Your face, Lord, do I seek! Do not hide your face from me! (Psalm 27:8-9) Let me see your face. (Psalm 17:15) When can I go and see the face of God? (Psalm 42:3)
Have you ever noticed how many of the psalms talk about seeing God’s face? What did the writers mean when they made this impassioned plea? After all, can any of us really expect to see the face of God?
When I started asking myself this question in my own search to meet God, it launched me on a journey of discovery that continues to surprise, delight, and bring blessings
Show Me Your Face! My journey to see God’s face began some twenty years ago, when I was a teenager living in the “Ukrainian Village” neighborhood of Chicago’s North Side. As I visited Roman Catholic churches, I noticed that the pictures and statues of Jesus made him look rather like the people in the pews. He seemed very lifelike, and in some cases he was even smiling and laughing.
Then I would go back to my Byzantine Catholic parish with its many icons. There, Jesus would be very somber. He always looked somewhat Semitic and olive-skinned—not German, Italian, or Slovak. He always wore the same clothing and colors; he held his right hand the same way and had a big book in his left. Although this Byzantine Jesus seemed distant and unvarying, there was something about him that beckoned me. His gaze transfixed, his eyes following my movements, his lips pursed shut, his form slender and long. His mysterious way of being drew me—I wanted to discover who he was.
The journey begun so many years ago is by no means ended. Like all believers, I seek the face of God every day. But now, icons of Jesus help me to come into his presence. As I contemplate his face, learn more about icons, and even “write” (paint) them myself, God helps me to understand, in my own limited way, his plan for humankind and for me in particular.
A Long Line of Seekers. Our common desire to see God’s face may well go back to the Garden of Eden. Adam and Eve walked and talked with God, felt his presence, and heard his voice. Yet despite their unique intimacy with the One who had breathed life into them, Scripture does not say that they ever truly saw his face.
Later, God continued to reveal himself in different ways. He spoke to Moses through a burning bush. He led his people as a column of smoke by day and a pillar of fire by night. He spoke to the prophet Elijah in the gentle breeze. He gave his word through the law and the prophets. Still, he never revealed his face.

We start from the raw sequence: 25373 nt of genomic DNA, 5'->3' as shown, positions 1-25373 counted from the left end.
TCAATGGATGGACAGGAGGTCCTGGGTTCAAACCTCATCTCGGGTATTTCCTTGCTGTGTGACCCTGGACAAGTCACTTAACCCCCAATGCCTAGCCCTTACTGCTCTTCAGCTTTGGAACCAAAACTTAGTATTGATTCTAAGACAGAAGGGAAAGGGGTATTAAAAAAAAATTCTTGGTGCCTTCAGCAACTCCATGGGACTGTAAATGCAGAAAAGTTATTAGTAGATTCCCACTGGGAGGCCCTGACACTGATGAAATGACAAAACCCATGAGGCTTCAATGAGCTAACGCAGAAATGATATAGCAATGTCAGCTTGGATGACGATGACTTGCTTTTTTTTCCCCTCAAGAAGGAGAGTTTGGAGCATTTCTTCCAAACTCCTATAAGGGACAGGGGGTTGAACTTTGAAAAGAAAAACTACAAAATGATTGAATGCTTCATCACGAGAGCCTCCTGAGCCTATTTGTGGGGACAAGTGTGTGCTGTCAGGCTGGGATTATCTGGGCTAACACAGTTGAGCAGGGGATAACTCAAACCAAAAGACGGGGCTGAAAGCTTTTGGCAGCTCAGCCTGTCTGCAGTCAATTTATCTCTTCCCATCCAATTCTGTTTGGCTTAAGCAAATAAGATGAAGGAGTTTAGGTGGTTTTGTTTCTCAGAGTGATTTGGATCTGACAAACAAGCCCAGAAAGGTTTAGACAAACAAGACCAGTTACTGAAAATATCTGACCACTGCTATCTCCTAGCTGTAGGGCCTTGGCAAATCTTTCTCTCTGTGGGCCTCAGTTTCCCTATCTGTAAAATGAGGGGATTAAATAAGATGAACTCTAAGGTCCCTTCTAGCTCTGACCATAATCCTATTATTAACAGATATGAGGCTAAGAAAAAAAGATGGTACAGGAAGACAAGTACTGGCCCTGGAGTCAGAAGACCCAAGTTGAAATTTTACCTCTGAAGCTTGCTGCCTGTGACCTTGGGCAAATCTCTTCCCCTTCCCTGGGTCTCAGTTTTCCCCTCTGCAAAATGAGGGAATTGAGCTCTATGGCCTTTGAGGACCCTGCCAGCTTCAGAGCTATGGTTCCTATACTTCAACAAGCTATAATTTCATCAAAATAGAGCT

The Incarnation of Jesus Christ changed everything. The God who has no body took on a body through the Virgin Mary. The God who has no beginning was born in space and time. The God who is timeless became an infant and grew into adulthood. The God with no recognizable face now has the face of a Jewish man, Jesus of Nazareth.
The Incarnation is the great mystery that we cannot fully fathom or comprehend, but it is also an invitation to meet God in Jesus Christ. Jesus himself told his disciples: “Whoever has seen me has seen the Father” (John 14:9).
But what about us, who come so long after the disciples and apostles? Can we also see the face of God?
Images of Jesus. Of course, we have no photographs from the first century. But ancient traditions speak of early images of Jesus. One story—collected by Eusebius, a fourth-century bishop and historian—says that Jesus himself made the very first icon (icon is the Greek word for image). As the story goes, King Abgar, ruler of Edessa, wrote to Jesus, asking him to come and cure him of an illness. Instead, Jesus pressed a cloth to his own face—thereby imprinting his likeness on it—and had the apostle Thaddeus take it to the king.
This account gave life to stories like the one about Veronica and her veil. Other stories from the first centuries of Christianity credit the evangelist Luke as having painted an actual portrait of Mary with the child Jesus. Today, Luke’s name is associated with more than seventy icons!
Such stories may not be historically reliable, but neither should we dismiss them as merely fairy tales. They reflect an authentic and continuous tradition of depicting Jesus—and in a certain style that has elements in common. We can see it in the images painted on the musty walls of the catacombs of Rome, Southern Italy, and Greece.
These ancient icons are not trying to capture a photographic moment. Rather, they seek to represent something of the mystery of the Incarnation—the whole Person of Jesus, in whom two natures, human and divine, are one.